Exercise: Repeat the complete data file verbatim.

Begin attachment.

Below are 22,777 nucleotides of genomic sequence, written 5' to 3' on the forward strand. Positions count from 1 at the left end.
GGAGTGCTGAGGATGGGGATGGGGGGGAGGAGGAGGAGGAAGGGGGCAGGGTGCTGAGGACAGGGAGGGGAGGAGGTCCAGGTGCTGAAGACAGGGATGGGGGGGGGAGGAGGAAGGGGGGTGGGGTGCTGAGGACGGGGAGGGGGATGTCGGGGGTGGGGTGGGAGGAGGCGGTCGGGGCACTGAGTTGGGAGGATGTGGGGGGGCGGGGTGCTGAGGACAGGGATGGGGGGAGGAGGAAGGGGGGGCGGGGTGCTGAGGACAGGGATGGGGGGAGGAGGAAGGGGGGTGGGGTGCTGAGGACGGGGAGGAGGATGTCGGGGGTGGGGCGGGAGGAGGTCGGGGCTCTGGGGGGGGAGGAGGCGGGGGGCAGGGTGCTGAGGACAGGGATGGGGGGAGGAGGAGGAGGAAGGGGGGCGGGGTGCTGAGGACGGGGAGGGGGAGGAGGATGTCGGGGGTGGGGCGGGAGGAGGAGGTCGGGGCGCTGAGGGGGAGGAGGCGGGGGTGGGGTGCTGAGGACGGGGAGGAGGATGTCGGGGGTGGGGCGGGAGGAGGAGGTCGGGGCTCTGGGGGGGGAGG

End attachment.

Below are 22,777 nucleotides of genomic sequence, written 5' to 3' on the forward strand. Positions count from 1 at the left end.
GGAGTGCTGAGGATGGGGATGGGGGGGAGGAGGAGGAGGAAGGGGGCAGGGTGCTGAGGACAGGGAGGGGAGGAGGTCCAGGTGCTGAAGACAGGGATGGGGGGGGGAGGAGGAAGGGGGGTGGGGTGCTGAGGACGGGGAGGGGGATGTCGGGGGTGGGGTGGGAGGAGGCGGTCGGGGCACTGAGTTGGGAGGATGTGGGGGGGCGGGGTGCTGAGGACAGGGATGGGGGGAGGAGGAAGGGGGGGCGGGGTGCTGAGGACAGGGATGGGGGGAGGAGGAAGGGGGGTGGGGTGCTGAGGACGGGGAGGAGGATGTCGGGGGTGGGGCGGGAGGAGGTCGGGGCTCTGGGGGGGGAGGAGGCGGGGGGCAGGGTGCTGAGGACAGGGATGGGGGGAGGAGGAGGAGGAAGGGGGGCGGGGTGCTGAGGACGGGGAGGGGGAGGAGGATGTCGGGGGTGGGGCGGGAGGAGGAGGTCGGGGCGCTGAGGGGGAGGAGGCGGGGGTGGGGTGCTGAGGACGGGGAGGAGGATGTCGGGGGTGGGGCGGGAGGAGGAGGTCGGGGCTCTGGGGGGGGAGG